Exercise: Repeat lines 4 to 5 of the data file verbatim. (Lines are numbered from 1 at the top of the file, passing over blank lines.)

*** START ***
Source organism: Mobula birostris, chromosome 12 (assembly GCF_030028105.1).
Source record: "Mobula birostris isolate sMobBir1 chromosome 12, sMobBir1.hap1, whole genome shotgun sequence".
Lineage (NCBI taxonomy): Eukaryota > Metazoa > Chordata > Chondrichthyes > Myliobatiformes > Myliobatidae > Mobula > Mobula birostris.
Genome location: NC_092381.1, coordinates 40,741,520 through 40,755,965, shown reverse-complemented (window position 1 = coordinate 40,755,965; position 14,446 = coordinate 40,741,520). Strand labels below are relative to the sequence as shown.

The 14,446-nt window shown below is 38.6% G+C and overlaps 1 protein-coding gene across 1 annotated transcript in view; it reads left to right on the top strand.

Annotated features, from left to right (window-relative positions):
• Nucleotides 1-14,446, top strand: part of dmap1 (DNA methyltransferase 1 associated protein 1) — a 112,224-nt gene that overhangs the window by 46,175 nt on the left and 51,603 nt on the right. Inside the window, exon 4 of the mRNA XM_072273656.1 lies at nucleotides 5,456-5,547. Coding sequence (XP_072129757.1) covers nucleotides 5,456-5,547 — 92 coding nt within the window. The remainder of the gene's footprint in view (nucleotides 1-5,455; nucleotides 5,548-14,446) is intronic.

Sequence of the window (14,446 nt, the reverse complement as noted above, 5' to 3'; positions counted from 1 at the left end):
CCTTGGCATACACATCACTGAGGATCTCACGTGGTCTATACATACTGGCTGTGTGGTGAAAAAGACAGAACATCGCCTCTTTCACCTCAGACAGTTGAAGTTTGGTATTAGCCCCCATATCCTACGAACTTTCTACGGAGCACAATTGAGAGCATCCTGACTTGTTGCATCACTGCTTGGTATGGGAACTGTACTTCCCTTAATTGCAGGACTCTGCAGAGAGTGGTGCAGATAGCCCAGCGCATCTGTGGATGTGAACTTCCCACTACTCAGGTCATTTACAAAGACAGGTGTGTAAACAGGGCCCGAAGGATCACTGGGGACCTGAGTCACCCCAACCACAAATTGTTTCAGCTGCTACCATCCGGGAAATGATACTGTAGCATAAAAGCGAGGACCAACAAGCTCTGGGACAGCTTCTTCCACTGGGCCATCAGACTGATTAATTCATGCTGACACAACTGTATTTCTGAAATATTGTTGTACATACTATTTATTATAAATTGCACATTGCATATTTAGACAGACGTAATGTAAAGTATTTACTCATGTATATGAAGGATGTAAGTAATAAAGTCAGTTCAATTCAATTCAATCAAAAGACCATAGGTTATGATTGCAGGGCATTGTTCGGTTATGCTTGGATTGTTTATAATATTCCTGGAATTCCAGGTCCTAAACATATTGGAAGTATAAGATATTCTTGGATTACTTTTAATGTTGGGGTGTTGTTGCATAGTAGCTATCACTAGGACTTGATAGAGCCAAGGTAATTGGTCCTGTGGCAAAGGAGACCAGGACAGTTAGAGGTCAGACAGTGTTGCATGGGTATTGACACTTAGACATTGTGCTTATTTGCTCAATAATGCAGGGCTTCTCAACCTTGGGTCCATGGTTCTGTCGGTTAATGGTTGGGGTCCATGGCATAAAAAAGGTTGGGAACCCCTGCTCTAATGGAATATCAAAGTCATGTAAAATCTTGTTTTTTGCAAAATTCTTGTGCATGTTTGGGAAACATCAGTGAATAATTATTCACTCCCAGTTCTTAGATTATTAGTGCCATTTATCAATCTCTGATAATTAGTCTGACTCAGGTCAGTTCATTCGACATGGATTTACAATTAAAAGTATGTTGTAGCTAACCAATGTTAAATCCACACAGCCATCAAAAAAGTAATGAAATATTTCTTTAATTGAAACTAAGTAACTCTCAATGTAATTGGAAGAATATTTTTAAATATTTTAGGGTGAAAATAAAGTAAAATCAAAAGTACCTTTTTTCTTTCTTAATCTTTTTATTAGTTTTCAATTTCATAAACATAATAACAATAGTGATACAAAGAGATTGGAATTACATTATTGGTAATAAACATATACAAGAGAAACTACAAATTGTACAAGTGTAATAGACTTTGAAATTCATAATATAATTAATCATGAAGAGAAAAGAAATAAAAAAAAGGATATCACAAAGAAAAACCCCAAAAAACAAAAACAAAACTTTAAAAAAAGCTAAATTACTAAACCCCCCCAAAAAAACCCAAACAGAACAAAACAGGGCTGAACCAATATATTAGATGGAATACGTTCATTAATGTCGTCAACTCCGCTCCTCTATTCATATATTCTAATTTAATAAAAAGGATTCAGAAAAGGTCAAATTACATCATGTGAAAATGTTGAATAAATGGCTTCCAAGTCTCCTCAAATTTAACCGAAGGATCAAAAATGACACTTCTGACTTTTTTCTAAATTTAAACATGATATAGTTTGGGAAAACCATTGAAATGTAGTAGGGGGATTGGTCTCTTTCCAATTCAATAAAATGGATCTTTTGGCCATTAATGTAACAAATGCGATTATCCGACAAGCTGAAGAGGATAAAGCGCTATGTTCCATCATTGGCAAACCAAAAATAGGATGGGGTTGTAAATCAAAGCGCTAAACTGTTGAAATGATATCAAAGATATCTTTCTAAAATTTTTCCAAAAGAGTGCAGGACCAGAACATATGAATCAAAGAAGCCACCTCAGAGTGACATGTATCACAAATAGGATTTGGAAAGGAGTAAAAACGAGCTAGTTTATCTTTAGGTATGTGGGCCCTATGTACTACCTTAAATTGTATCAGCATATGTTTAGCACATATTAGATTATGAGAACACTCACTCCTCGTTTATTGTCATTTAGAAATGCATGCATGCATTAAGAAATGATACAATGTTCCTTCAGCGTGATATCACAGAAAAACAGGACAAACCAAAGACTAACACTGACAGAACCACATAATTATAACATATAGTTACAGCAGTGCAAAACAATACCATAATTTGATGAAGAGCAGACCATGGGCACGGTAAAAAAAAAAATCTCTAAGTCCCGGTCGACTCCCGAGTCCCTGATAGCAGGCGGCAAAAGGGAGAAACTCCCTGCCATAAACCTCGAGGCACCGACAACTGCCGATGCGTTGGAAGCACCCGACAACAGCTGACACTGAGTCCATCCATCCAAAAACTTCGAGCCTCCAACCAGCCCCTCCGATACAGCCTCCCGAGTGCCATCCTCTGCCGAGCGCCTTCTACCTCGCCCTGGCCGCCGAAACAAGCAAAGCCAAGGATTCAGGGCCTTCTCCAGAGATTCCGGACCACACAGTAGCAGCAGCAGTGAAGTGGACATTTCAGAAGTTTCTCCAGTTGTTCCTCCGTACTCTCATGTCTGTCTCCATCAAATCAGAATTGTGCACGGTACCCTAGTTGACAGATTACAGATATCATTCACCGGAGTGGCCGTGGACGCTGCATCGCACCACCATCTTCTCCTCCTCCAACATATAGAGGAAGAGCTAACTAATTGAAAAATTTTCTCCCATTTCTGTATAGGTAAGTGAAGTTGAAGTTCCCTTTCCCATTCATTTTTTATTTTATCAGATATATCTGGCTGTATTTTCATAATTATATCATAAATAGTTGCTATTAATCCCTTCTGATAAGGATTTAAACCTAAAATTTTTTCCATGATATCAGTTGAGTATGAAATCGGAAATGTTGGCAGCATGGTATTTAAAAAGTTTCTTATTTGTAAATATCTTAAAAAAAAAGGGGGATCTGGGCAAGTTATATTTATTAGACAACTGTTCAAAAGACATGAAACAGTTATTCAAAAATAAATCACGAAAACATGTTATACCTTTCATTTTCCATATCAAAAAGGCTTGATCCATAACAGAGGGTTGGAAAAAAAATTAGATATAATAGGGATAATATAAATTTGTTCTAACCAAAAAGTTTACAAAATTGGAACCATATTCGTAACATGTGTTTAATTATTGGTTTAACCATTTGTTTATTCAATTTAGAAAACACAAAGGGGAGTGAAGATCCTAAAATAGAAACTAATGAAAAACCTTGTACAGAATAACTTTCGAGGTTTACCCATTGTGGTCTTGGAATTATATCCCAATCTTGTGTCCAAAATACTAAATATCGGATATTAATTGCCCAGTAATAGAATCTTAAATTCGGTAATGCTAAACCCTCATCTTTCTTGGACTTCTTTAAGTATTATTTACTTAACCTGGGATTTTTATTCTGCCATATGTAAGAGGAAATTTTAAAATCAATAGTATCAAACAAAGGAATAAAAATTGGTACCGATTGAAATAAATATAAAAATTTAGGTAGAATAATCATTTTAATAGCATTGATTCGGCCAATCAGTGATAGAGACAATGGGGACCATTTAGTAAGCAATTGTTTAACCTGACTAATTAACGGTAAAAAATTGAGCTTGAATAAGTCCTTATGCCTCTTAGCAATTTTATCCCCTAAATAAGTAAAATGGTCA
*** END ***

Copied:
Genome location: NC_092381.1, coordinates 40,741,520 through 40,755,965, shown reverse-complemented (window position 1 = coordinate 40,755,965; position 14,446 = coordinate 40,741,520). Strand labels below are relative to the sequence as shown.

The 14,446-nt window shown below is 38.6% G+C and overlaps 1 protein-coding gene across 1 annotated transcript in view; it reads left to right on the top strand.